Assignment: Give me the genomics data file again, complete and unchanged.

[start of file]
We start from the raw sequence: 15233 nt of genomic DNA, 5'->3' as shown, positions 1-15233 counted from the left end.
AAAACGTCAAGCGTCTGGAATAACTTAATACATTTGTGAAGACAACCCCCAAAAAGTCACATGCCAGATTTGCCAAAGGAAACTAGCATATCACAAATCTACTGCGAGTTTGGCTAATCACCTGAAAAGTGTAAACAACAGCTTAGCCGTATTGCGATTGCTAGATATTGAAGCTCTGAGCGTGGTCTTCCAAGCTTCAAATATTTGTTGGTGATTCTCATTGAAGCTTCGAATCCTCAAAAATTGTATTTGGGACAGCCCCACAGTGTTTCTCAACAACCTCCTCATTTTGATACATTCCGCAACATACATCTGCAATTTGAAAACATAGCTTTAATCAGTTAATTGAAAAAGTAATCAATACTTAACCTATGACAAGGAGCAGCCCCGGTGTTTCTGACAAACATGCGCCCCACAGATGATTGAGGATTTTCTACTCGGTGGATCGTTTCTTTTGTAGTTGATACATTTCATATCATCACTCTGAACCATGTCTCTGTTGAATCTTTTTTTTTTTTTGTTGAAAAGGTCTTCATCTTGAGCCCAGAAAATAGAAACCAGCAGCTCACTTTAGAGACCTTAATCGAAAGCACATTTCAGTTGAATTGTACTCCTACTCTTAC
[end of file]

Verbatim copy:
We start from the raw sequence: 15233 nt of genomic DNA, 5'->3' as shown, positions 1-15233 counted from the left end.
AAAACGTCAAGCGTCTGGAATAACTTAATACATTTGTGAAGACAACCCCCAAAAAGTCACATGCCAGATTTGCCAAAGGAAACTAGCATATCACAAATCTACTGCGAGTTTGGCTAATCACCTGAAAAGTGTAAACAACAGCTTAGCCGTATTGCGATTGCTAGATATTGAAGCTCTGAGCGTGGTCTTCCAAGCTTCAAATATTTGTTGGTGATTCTCATTGAAGCTTCGAATCCTCAAAAATTGTATTTGGGACAGCCCCACAGTGTTTCTCAACAACCTCCTCATTTTGATACATTCCGCAACATACATCTGCAATTTGAAAACATAGCTTTAATCAGTTAATTGAAAAAGTAATCAATACTTAACCTATGACAAGGAGCAGCCCCGGTGTTTCTGACAAACATGCGCCCCACAGATGATTGAGGATTTTCTACTCGGTGGATCGTTTCTTTTGTAGTTGATACATTTCATATCATCACTCTGAACCATGTCTCTGTTGAATCTTTTTTTTTTTTTGTTGAAAAGGTCTTCATCTTGAGCCCAGAAAATAGAAACCAGCAGCTCACTTTAGAGACCTTAATCGAAAGCACATTTCAGTTGAATTGTACTCCTACTCTTAC